It is easy to see that President Adams was dealing with both grief for his son as well as his anger towards him too. 1800 was a tough year for John Adams. He lost the Presidency to Thomas Jefferson and he lost a son as well. The manner of his son's death made it even harder to take. I do not know if there is enough source material out there but a biography of Charles Adams would certainly be interesting. I hope someone writes one someday.

Tuesday, April 15, 2008

Which American Civil War General are you?

Well, since General Grant is a possible result, I guess it is OK to post this quiz here.

Which American Civil War General are you?
created with
You scored as William T. Sherman

One of the Union's greatest heroes, your capture of Atlanta helped guarantee Lincoln's re-election and the winning of the war. South of the Mason-Dixon, they think you're a monster, but you're really only a *little* crazy...

William T. Sherman


General George McClellan


General Nathan Bedford Forrest


U.S. Grant


Robert E. Lee


General Jeb Stuart


General James Longstreet


General Phillip Sheridan


General Ambrose Burnside


Stonewall Jackson


Monday, April 14, 2008

Looking for Millard Fillmore

Of all the American Presidents covered on this blog, Millard Fillmore has gotten the least coverage. There is a good reason for this. There just is not a lot on the Web dealing with him. He truly seems to deserve the title as the most forgotten President.

The Open Directory Project has only six listings for President Fillmore. This is by the far the least of all the Presidents in that directory.

Here are the six listings if you want to go out and try to find something:

American President: Millard Fillmore - Fact file and comprehensive biographical sketch based on PBS series.

Encyclopedia Americana: Millard Fillmore - A detailed biography written for students. Includes fact file.

Grolier Multimedia Encyclopedia: Millard Fillmore - Includes biography, quick facts, and suggested books for further study.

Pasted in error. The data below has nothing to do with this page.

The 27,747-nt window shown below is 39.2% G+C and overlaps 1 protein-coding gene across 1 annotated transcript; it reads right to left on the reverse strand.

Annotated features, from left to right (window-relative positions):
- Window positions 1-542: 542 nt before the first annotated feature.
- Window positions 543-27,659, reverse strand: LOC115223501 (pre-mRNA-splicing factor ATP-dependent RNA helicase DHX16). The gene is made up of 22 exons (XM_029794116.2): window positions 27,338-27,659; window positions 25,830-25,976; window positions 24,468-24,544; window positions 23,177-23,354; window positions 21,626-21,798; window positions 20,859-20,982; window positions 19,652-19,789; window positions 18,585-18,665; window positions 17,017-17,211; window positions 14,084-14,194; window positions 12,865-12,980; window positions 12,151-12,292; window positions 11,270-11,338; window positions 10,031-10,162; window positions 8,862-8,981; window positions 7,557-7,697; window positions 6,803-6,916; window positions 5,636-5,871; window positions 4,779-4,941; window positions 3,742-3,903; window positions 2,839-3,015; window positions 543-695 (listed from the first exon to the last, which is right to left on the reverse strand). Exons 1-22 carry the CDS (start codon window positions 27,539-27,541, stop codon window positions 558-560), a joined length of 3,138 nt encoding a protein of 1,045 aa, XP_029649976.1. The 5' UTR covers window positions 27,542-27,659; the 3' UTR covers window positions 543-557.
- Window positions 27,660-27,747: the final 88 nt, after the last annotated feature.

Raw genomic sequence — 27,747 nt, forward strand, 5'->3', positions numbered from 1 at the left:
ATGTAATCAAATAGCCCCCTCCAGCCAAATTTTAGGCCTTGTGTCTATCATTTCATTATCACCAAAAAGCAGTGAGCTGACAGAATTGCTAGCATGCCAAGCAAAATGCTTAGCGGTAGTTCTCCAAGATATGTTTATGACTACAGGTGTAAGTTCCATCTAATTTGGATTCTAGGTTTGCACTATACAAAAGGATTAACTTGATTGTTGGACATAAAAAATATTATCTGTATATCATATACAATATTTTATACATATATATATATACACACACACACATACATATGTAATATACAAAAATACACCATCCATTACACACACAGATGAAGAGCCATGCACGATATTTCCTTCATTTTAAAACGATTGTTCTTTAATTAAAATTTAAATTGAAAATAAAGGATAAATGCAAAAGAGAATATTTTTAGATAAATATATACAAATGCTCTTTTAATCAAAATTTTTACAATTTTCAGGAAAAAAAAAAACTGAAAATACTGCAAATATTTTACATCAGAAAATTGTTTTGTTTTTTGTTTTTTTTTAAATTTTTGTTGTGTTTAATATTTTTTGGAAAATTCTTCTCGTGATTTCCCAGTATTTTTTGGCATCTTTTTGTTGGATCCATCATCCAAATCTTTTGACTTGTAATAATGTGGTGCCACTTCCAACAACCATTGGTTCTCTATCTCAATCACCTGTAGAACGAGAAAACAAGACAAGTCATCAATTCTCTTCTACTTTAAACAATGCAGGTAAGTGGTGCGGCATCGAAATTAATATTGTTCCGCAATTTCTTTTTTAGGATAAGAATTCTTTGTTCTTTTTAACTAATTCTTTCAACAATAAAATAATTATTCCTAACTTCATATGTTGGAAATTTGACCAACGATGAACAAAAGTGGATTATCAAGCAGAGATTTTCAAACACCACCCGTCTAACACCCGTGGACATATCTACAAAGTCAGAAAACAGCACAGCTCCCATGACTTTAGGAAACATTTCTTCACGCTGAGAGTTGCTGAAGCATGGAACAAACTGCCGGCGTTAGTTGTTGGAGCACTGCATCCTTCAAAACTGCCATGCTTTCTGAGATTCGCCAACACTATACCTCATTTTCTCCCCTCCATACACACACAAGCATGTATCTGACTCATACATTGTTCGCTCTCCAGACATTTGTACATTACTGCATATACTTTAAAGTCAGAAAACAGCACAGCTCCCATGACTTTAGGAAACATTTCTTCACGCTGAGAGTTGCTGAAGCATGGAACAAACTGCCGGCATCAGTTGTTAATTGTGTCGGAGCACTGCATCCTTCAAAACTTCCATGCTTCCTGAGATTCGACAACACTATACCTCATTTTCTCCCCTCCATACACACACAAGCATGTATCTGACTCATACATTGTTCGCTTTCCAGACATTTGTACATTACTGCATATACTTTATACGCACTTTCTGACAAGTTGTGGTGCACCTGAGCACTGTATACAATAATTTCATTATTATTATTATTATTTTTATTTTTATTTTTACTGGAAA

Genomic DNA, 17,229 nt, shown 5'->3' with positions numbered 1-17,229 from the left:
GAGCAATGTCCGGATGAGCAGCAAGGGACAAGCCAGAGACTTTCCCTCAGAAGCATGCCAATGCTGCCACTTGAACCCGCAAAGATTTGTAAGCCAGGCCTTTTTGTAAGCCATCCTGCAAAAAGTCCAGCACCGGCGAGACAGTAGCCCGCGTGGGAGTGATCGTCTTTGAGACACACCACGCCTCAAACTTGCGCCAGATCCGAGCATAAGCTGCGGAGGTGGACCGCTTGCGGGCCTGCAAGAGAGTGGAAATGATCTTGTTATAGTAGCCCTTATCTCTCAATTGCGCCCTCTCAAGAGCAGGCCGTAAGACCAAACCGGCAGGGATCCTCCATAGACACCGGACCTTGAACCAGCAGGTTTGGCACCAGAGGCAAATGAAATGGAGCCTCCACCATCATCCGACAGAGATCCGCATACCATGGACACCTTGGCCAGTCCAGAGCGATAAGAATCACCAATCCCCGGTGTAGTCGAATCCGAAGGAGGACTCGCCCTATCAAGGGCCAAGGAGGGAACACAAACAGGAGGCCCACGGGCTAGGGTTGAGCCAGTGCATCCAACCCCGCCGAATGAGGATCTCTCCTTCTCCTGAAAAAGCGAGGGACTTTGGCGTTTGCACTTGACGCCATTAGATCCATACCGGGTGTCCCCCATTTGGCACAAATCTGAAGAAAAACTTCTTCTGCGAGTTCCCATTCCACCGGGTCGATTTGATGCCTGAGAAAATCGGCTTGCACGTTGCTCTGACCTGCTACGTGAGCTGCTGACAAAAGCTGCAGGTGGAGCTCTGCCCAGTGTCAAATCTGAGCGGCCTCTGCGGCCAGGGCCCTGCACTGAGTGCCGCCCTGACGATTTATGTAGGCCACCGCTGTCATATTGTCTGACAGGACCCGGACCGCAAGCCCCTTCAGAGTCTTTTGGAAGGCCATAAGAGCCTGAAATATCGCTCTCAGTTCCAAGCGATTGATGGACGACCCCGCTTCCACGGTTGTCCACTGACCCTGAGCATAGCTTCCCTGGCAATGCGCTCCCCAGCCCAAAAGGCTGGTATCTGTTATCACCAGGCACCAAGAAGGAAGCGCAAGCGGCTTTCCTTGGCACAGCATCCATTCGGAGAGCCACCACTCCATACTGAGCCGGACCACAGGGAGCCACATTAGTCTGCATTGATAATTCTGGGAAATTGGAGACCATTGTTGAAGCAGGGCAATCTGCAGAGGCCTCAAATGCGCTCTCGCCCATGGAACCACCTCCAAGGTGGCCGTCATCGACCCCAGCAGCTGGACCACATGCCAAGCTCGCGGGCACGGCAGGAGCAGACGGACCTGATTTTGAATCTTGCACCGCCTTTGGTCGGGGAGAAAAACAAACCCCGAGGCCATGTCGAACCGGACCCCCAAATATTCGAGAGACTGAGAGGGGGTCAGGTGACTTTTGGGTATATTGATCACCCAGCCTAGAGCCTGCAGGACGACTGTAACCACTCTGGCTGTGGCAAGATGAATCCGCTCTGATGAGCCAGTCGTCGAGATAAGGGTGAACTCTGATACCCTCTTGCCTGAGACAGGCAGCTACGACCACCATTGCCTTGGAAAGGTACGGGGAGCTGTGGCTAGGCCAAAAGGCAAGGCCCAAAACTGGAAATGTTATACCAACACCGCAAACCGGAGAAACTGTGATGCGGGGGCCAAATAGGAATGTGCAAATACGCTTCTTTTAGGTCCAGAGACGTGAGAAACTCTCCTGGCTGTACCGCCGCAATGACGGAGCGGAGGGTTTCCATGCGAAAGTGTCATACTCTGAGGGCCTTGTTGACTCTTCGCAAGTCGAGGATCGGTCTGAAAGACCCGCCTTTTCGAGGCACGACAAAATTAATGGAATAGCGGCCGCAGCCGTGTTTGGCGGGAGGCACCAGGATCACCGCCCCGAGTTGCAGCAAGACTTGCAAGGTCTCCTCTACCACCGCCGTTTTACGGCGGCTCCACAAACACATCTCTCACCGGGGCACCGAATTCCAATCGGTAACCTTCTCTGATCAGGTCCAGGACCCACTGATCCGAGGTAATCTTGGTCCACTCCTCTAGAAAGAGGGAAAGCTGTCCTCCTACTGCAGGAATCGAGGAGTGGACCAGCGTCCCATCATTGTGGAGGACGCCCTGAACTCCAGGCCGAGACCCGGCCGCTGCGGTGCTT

Millard Fillmore - Provides a biography of American president Millard Fillmore.

Millard Fillmore - Short biography from the official White House site.

Millard Fillmore's Obituary - From page 1 of The New York Times, March 9, 1874.

Fillmore is not entirely forgotten. There is a Millard Fillmore Elementary School in Moravia, New York. I wonder if their school mascot is the Know Nothings?

Friday, April 11, 2008

Book Meme Tagging

I was tagged by Eoin over at Eoin Purcell’s Blog. The rules:

1. Pick up the nearest book.
2. Open to page 123
3. Find the fifth sentence.
4. Post the next three sentences.
5. Tag five people, and acknowledge who tagged you.

I am at the Reference Desk so I am picking up the Reference book I just used to help a patron:

1) Merriam Webster's Biographical Dictionary (1995) [99989797695]
2) The sixth, seventh and eight sentences on page 123 read:

Staatsoper (1921-27); musical director, Darmstadt (1927-31), Hamburg (1931-34), Dresden (1934-43), Vienna Staatsoper (1943-45, 1954-56); won international recognition esp. as interpreter of Mozart, Wagner,

Bonus points to whoever knows who this is!

And I tag in turn: Jennie's Rambles, ahistoricality, Autism Blog, Whitterer on Autism, and World of Royalty.

Update: OK, I messed up the rules. It is sentence 6, 7, 8 and not lines 6, 7, and 8. Due to being tagged again at the Information Literacy Land of Confusion, I did it better at Book Meme Tagging, Part Two.

Thursday, April 10, 2008

Nellie Grant

To go with my guessing game, here is information on Nellie Grant as well as a brief biography from PBS (this page includes information with the other Grant children as well):
The media adored Nellie Grant, Ulysses. S. Grant's only daughter. She was born on the Fourth of July 1855 at White Haven, her mother's family home near St. Louis, Missouri. Nellie spent her teenage years in the White House, where the newspapers made her out to be a kind of American princess. True, she did seem to live a princess' lifestyle. At age 16, she was sent to Europe, where she studied in London and even met Queen Victoria. On her return trip home, she met a dashing young Englishman, and immediately fell in love.

Nellie married Algernon Sartoris, the son of famed opera singer Fanny Kemble, on May 21, 1874, in the White House. But after the couple moved back to England, Nellie discovered her husband was less dashing than he seemed. Some said Sartoris had problems with alcohol. Others said that he cheated on Nellie, or just plain ignored her. Nellie had four children by Sartoris. The oldest, a son, died in 1876. Nellie was never happy in her marriage. Eventually, she and Sartoris divorced.